'Southern Nights' - Glen Campbell
Again, not every song on Awesome Mix Vol. 2 was chosen for its lyrical significance or deeper meaning. Remember, Meredith likes some songs for nothing more than their "hooks and melodies." Glen Campbell's 'Southern Nights' is one of these songs, with Gunn calling it "a different flavor for the movie."
It comes into the Guardians of the Galaxy Vol. 2 when the Ravagers arrive at the site of the crashed Milano, having been hired by Ayesha of the Sovereign to hunt them down for stealing those batteries. Rocket, however, has rigged explosives throughout the surrounding forest and to the tune of 'Southern Nights,' dispatches with one group of unsuspecting mercenaries after another. The song has a real laid back quality to it, inviting us to sit back and watch as Rocket does what he does best -- blowing stuff up. He's captured in the end, but not before getting to have his fun.
'My Sweet Lord' - George Harrison
While Rocket is blowing up Ravagers, Peter, Gamora, and Drax arrive on Ego to the pleasant melody of 'My Sweet Lord.' It's a wholly appropriate choice because Ego is of an ancient, immortal and extremely powerful race known as the Celestials -- basically, he's a god (little-G). Gunn explains that he has "always been into Hindu creation myths," and the story of Ego's creation in the movie bears that influence, with Ego creating of himself a whole planet in his search for meaning. George Harrison was also heavily influenced by Hindu religious teachings, and the song even mentions the Hindu gods involved in creation: Brahma, Vishnu, and Maheshvara.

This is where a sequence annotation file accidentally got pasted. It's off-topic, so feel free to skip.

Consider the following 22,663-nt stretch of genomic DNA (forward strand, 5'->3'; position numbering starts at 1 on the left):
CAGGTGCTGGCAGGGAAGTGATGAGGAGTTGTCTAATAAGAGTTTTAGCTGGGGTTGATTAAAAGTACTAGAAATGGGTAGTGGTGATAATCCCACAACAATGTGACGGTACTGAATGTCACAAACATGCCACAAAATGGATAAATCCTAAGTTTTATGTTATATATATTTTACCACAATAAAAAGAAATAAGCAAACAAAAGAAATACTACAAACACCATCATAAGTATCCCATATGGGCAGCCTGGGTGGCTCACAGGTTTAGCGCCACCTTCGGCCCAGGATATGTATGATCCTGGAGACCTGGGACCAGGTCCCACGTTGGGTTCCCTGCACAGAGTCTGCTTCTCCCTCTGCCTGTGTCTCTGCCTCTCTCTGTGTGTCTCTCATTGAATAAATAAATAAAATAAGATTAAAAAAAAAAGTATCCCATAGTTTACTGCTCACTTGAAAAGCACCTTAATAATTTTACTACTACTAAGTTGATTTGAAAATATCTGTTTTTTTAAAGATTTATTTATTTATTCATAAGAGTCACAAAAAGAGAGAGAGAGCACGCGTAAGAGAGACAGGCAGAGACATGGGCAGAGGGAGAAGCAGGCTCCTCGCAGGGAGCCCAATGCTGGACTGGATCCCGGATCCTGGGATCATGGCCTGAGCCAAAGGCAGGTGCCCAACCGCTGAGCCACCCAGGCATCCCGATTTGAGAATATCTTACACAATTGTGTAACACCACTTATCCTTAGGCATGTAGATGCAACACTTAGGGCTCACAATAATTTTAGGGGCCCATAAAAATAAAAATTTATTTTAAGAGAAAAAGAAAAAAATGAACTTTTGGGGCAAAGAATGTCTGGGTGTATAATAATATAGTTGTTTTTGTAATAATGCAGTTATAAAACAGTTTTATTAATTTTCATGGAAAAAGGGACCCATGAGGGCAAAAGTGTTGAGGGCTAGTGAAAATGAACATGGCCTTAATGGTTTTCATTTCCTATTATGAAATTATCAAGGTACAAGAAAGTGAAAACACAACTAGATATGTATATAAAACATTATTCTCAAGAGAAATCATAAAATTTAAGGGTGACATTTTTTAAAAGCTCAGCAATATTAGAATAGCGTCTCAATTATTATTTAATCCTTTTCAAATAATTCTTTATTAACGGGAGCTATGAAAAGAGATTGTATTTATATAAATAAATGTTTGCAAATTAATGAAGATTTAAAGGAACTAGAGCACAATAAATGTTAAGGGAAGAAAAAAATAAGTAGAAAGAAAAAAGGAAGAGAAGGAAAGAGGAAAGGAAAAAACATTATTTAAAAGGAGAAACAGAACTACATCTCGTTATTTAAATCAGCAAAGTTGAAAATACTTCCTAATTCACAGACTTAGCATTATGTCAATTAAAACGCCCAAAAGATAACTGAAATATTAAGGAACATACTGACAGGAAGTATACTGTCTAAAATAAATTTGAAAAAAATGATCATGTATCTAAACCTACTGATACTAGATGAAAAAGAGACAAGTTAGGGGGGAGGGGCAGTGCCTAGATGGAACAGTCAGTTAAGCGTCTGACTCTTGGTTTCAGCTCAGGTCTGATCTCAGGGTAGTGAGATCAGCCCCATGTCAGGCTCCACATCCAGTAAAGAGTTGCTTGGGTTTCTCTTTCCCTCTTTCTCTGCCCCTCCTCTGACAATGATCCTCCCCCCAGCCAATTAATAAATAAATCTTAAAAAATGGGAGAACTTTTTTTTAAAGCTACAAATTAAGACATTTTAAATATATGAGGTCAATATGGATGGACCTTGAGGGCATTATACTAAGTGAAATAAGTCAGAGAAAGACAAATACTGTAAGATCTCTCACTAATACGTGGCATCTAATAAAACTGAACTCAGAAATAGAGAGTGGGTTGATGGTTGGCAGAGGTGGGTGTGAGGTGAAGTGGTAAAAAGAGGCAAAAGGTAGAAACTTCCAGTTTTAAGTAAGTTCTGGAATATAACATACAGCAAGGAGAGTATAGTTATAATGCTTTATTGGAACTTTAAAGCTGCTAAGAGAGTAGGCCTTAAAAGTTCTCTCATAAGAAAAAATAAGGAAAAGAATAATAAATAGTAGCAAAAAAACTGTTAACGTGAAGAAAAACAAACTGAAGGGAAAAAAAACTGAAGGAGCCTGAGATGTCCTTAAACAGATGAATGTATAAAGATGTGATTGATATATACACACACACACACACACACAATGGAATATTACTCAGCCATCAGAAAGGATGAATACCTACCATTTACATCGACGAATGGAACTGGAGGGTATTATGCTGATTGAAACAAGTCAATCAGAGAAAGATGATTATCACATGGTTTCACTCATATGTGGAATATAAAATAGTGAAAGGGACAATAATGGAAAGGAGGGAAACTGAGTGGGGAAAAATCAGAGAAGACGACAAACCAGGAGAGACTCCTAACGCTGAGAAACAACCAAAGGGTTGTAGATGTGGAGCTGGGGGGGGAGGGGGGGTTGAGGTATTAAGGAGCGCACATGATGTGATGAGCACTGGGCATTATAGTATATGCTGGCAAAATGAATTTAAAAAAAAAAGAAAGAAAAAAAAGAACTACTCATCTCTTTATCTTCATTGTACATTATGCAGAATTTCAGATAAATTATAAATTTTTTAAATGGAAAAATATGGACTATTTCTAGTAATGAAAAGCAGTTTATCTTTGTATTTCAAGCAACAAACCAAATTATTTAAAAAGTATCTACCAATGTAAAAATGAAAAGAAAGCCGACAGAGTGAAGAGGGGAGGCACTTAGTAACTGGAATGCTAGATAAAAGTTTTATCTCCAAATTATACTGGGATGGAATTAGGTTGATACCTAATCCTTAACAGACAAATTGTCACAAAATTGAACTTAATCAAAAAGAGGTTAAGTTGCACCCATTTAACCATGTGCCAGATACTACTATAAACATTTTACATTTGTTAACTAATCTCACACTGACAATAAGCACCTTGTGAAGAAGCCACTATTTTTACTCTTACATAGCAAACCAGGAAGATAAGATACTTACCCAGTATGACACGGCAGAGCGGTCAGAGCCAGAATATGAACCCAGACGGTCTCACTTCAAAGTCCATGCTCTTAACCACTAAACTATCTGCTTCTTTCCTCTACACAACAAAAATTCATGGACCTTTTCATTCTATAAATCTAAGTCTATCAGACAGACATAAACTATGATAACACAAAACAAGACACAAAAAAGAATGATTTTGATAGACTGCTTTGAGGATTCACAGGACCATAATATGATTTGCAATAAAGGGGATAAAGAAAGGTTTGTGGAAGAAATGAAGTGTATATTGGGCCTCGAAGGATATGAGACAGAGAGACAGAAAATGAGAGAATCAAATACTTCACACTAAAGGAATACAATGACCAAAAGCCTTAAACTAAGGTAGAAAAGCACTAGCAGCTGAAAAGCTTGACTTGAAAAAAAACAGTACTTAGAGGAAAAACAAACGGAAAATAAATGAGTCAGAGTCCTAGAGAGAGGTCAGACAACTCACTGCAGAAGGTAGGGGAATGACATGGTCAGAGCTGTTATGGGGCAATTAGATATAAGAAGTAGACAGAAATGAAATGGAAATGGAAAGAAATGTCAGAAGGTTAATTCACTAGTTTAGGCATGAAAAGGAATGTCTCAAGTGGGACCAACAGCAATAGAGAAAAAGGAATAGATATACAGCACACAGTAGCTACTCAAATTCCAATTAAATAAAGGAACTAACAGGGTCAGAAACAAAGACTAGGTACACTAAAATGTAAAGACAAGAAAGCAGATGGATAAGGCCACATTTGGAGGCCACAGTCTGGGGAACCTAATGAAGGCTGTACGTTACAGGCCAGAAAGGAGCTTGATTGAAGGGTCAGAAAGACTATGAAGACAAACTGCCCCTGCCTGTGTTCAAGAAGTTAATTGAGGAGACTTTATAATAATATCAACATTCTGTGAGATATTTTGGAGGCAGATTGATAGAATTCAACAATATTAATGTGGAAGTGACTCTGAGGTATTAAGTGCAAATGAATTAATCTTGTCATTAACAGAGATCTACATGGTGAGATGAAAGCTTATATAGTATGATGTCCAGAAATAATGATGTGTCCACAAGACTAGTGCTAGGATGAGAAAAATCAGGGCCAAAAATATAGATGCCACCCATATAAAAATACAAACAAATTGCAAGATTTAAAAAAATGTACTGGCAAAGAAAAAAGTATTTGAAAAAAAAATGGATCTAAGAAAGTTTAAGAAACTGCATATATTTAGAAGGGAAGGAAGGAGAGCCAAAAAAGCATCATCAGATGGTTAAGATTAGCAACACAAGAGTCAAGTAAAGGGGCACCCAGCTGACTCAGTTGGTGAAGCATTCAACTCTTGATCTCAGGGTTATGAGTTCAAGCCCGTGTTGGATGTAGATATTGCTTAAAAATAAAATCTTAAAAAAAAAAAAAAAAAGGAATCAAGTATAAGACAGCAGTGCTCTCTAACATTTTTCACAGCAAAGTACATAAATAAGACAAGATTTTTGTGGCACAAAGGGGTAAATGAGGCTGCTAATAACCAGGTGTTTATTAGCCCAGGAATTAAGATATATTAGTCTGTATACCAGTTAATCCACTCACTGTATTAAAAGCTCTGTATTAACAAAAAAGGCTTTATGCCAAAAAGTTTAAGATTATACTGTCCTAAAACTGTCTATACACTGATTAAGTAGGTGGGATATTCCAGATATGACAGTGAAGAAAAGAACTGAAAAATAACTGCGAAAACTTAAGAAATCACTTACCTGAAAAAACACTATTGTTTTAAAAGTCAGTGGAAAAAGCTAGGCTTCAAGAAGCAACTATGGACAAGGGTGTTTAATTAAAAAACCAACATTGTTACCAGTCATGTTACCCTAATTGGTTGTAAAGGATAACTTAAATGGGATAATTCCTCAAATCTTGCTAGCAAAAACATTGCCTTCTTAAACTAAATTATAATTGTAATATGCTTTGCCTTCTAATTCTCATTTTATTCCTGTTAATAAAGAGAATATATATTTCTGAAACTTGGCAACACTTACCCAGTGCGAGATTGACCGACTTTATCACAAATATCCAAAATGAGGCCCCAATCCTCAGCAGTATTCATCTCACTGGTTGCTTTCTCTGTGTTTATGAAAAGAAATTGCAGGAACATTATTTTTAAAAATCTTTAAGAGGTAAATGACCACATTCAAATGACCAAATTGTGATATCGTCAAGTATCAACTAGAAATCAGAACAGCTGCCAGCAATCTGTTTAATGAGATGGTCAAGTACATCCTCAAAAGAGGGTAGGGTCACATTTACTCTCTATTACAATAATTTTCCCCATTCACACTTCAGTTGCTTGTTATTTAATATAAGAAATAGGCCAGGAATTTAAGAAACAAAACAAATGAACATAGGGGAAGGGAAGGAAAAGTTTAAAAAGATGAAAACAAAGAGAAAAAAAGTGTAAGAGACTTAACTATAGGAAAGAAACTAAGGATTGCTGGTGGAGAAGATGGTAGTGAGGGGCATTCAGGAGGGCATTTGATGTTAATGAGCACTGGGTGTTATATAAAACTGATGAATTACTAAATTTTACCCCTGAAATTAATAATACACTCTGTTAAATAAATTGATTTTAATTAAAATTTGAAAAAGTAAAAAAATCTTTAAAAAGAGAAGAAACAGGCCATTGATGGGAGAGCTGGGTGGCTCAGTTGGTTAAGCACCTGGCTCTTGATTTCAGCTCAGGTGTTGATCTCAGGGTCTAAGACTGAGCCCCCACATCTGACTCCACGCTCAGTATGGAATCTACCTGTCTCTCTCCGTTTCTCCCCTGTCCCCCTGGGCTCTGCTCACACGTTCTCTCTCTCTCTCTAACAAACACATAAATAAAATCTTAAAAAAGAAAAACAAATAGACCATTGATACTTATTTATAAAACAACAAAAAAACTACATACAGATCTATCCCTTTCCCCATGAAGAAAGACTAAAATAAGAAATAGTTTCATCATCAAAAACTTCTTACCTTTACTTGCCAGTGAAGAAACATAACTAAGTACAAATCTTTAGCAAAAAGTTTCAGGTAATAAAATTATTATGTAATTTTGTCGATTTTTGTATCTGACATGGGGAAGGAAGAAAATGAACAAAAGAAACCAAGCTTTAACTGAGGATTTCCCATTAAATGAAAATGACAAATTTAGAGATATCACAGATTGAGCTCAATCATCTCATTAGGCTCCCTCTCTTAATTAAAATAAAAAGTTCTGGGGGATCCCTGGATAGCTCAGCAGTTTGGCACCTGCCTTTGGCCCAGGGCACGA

In addition to being a song about literally searching for god, 'My Sweet Lord' is also a song about yearning. In the film, the lyrics speak to Peter's yearning to know his father with its repeating of the phrases: "I really wanna see you/I really wanna know you/I'd really wanna go with you/I really wanna show you, Lord." It can be interpreted as Peter wishing not only to meet his father, but to stay with him and prove himself worthy of being his son. And for a little while, that's just what Peter plans to do -- that is, until it's revealed Ego is more interested in using Peter as a Celestial battery than he is in reconnecting with his son.
'Come a Little Bit Closer' - Jay and the Americans
After capturing Rocket and Groot, the Ravagers mutiny because they don't believe Yondu will ever betray Quill and turn him over to the Sovereign. Yondu is imprisoned along with Rocket, and when asking Baby Groot for help proves futile, the still loyal Kraglin frees them. What follows is a scene first teased in Hall H at Comic-Con and it features Yondu -- now equipped with his trusty telekinetic arrow and new control fin -- killing the mutineers as they try and stop them from escaping.
The sequence is one of the more violent in the film, but pairing it with 'Come a Little Bit Closer' by Jay and the Americans brings a real cheekiness to the scene. As the Ravagers converge on Yondu to a chorus of "Come a little bit closer", his arrow rips through one victim after another in a fantastic slow-motion display. It's brutal, but it's hard not to smile watching Yondu and Rocket enjoy a bit of ultra-violence to such catchy tune.
- Guardians of the Galaxy Vol. 2 (2017) release date: May 05, 2017